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Swiftly refining GRBs

Astrophysicists have found current gamma-ray burst models need to be fine-tuned.
August 17, 2005
Using NASA's Swift satellite, astrophysicists observed a never-before-seen transition stage between a gamma-ray burst's (GRB) initial emission and its X-ray afterglow. A newly observed X-ray signal falls off with unexpected speed before the previously known afterglow begins. Neither observation fits current GRB models.

GRBs are grouped into two categories based on their emission duration: short and long. Short-duration GRBs are believed to be associated with the merger of compact objects — such as neutron stars — resulting in a short (a few seconds) energy burst. Long GRBs radiate energy in two stages — a prompt gamma-ray emission followed by a lower-energy afterglow — and are typically associated with the deaths of massive stars.
NASA's Swift Gamma-ray Explorer
NASA's Swift satellite observes, on average, one GRB every few days. These observations are helping astrophysicists understand how GRBs work.
D. Armbrecht (Spectrum Astro) / NASA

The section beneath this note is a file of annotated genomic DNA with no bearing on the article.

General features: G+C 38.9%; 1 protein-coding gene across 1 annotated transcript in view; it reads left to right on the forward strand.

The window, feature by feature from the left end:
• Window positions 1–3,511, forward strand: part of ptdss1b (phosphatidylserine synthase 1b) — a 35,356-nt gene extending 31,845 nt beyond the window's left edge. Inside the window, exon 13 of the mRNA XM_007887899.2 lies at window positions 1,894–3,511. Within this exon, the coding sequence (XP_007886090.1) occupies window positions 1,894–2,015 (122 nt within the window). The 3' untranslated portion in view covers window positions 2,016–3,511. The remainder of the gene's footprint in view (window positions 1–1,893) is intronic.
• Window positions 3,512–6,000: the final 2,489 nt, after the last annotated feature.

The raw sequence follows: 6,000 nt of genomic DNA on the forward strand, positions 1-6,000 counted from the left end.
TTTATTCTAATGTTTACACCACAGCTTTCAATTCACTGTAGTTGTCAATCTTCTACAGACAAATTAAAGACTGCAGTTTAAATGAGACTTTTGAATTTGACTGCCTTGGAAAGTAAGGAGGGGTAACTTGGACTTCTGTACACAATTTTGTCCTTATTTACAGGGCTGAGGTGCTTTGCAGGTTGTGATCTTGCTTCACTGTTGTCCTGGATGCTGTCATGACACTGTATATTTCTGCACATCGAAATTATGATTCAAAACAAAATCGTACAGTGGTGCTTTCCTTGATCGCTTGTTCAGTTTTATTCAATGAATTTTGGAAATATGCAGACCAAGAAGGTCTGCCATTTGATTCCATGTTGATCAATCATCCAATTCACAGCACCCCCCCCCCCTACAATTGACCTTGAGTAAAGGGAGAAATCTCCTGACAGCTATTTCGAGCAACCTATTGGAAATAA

The prompt emission lasts more than 2 seconds and is a result of internal shocks. The afterglow can last months and is a result of the GRB's ejected material colliding with surrounding material.

A team led by Gianpiero Tagliaferri of the Brera Observatory in Merate, Italy, used Swift to study two long-duration GRBs January 26, 2005, and February 19, 2005. The Burst Alert Telescope (BAT) aboard Swift detected the GRBs and alerted the X-Ray Telescope (XRT).

The XRT slewed to observe the afterglow of each — it took 129 seconds to slew to GRB050126 and 87 seconds to slew to GRB050219a. Scientists using pre-Swift instruments had observed only one afterglow stage.

Now, astrophysicists have detected two stages of afterglow emission. A transition occurs in the first few minutes — the X-ray afterglow following the gamma-ray signal dims sooner than expected — so detecting the signal as quickly as Swift did proved crucial.
The transition-phase observations can help astronomers determine the properties of what initiates GRBs, which is still an astronomical riddle. However, these observations give evidence that the "burst and the early afterglow emission are produced by different mechanisms," writes the team in a letter to Nature, August 18, 2005.

The team's data agree with aspects of current GRB models: The gamma-ray emission is an internal effect, while the afterglow is an external effect. But the team is not sure what is causing the steep decline in early X-ray emission.

Future studies will add to astrophysicists' understanding and help refine current GRB models to account for these new observations.
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